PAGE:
Commentary on the Gospel of

Eileen Wirth-Creighton University's Department of Journalism, Media and Computing & Joseph Johnson, cmf

John the Baptist was Elizabeth’s miracle baby – the child this barren woman was never supposed to have.

It turns out she had good reason to ignore the tradition of naming her son after his father or other relatives when she announced that “he will be called John,” a choice that Zachariah confirmed. But why was this such a big deal that God restored the speech that Zachariah had lost when he doubted his wife’s pregnancy?

Googling “John” revealed that in Hebrew it means “God is gracious.” In short, Elizabeth was thanking God for her incredible gift. This turns a story about naming a child into a timely opportunity to reflect on the gifts God has given each of us. Let me share one of my favorite holiday customs.

As an antidote to the last- minute shopping, cooking, cleaning and mailing, I reserve an evening hour during the week before Christmas for what I will now call my “God is gracious” timeout.

I turn off all the lights except the Christmas tree and play a couple of St. Louis Jesuit Advent hymns to quiet my mind. When I’m completely relaxed, I read Luke’s glorious Christmas gospel while listening to “Angels We Have Heard on High” followed by “Silent Night” and “O Holy Night.” I try to imagine the scene outside Bethlehem when the angels appeared to the shepherds. As a sense of peace washes over me, I thank God for his many gifts, especially for the people who have blessed my life.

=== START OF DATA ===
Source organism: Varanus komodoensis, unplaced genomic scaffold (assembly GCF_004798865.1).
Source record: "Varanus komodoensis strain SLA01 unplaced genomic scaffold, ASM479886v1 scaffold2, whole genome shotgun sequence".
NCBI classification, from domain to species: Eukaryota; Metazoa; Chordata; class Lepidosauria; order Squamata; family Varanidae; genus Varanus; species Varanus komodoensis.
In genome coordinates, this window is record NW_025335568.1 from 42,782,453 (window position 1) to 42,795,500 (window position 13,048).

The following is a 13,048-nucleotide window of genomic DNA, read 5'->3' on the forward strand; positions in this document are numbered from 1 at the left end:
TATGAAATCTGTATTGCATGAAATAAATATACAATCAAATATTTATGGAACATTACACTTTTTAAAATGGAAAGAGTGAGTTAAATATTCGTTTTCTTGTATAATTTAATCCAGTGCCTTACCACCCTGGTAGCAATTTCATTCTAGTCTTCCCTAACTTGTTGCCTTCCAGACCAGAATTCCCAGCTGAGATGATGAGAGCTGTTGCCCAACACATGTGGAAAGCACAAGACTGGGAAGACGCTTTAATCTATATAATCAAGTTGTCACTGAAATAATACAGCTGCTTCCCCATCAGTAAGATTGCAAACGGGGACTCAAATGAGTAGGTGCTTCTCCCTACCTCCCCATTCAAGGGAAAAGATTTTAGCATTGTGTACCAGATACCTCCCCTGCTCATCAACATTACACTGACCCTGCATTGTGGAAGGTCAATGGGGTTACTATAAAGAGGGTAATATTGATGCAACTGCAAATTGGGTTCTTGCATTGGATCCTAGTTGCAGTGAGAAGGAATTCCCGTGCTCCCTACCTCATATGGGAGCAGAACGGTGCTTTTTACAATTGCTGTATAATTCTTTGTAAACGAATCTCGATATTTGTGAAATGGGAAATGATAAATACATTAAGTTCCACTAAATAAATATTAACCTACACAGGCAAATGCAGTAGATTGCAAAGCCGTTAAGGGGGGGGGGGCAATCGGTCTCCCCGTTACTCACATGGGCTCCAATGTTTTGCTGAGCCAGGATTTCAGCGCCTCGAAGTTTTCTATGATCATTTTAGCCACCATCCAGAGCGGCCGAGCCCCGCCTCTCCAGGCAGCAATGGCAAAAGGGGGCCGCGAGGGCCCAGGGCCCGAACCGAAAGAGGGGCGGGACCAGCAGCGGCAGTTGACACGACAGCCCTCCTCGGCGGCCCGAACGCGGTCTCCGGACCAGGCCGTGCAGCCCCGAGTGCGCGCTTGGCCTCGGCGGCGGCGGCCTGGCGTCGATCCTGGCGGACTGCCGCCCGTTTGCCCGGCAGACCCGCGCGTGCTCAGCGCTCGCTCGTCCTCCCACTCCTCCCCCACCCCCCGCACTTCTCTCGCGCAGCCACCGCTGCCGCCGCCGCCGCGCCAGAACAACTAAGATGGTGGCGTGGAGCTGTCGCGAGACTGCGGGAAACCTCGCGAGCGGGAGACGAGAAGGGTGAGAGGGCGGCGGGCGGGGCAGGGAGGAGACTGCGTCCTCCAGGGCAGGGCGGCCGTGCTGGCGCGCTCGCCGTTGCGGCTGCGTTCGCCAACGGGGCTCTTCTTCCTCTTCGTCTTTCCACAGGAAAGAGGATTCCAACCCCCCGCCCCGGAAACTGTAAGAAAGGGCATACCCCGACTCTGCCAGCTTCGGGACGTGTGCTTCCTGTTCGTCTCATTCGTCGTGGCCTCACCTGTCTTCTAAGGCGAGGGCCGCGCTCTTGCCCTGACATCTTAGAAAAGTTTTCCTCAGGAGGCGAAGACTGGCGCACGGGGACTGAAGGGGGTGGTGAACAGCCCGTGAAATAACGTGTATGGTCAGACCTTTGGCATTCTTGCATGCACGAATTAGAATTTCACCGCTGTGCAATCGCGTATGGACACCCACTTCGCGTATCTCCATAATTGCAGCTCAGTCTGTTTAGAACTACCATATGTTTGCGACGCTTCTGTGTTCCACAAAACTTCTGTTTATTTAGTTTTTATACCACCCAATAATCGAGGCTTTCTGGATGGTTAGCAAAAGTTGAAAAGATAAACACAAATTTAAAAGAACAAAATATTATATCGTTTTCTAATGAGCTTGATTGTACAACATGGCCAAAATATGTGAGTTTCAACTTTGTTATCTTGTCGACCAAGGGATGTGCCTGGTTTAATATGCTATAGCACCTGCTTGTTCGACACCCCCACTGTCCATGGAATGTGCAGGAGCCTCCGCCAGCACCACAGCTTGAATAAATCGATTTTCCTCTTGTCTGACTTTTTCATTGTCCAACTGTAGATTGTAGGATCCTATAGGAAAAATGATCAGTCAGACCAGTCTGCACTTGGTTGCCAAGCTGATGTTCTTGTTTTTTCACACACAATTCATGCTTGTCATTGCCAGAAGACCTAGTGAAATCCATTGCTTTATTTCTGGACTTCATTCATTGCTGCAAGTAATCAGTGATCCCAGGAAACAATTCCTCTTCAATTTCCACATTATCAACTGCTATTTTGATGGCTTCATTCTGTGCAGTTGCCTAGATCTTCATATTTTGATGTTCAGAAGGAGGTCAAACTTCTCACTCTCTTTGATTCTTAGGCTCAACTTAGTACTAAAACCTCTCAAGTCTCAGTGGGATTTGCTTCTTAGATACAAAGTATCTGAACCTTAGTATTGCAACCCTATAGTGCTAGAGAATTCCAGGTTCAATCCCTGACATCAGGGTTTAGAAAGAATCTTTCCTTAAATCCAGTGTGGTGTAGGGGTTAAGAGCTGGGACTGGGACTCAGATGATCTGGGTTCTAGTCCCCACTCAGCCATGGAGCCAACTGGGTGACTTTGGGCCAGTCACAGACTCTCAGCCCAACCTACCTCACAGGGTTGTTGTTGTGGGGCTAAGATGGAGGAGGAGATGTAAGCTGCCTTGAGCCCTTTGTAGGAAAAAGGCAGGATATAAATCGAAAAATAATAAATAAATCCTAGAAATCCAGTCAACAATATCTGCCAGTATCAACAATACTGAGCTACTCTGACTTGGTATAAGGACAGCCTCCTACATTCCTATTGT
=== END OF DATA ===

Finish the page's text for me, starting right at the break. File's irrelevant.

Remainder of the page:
I remember childhood Christmases with my parents and sibling and Christmas rituals with my children such as keeping the Wise Men on the mantle until Epiphany.

I recall the annual party that my late Jesuit friend Dick Hauser hosted that taught me how sacred socializing can be. Dick always opened his parties by reading the scripture detailing Jesus’ ancestry to remind us that we had come together to celebrate the Incarnation. Over the years, this party became a treasured way of finding God in all things.

I hope you have similar memories, traditions and rituals that speak to you of God’s graciousness and remind you that time with loved ones is holy.  May God’s peace and joy be with you and yours!



December 23 

The birth of John the Baptist is the story about his parents, Elizabeth and Zechariah, and the impact of his birth in the world around, near and far. His birth was a sign of mercy that God showed to his people as Elizabeth experienced the extraordinary intervention of God in Baptist’s birth. The apparent curse was removed from the life of the elderly couple and his birth filled everyone with joy. The neighbours and relatives saw this as a “great favour and blessing from God.”  Even at birth John was an instrument of God’s blessing to people. No wonder people marvelled: “who this child will be?” His name revealed his mission. John means ‘God is gracious’, and he lived true to his name from the outset and prepared a people to encounter the graciousness of God. John knew that he was called to be light. In other words, to be good and to model the Messiah that was eagerly awaited. We too participate in the mission of John the Baptist in communicating God’s grace and goodness through, with and in us.


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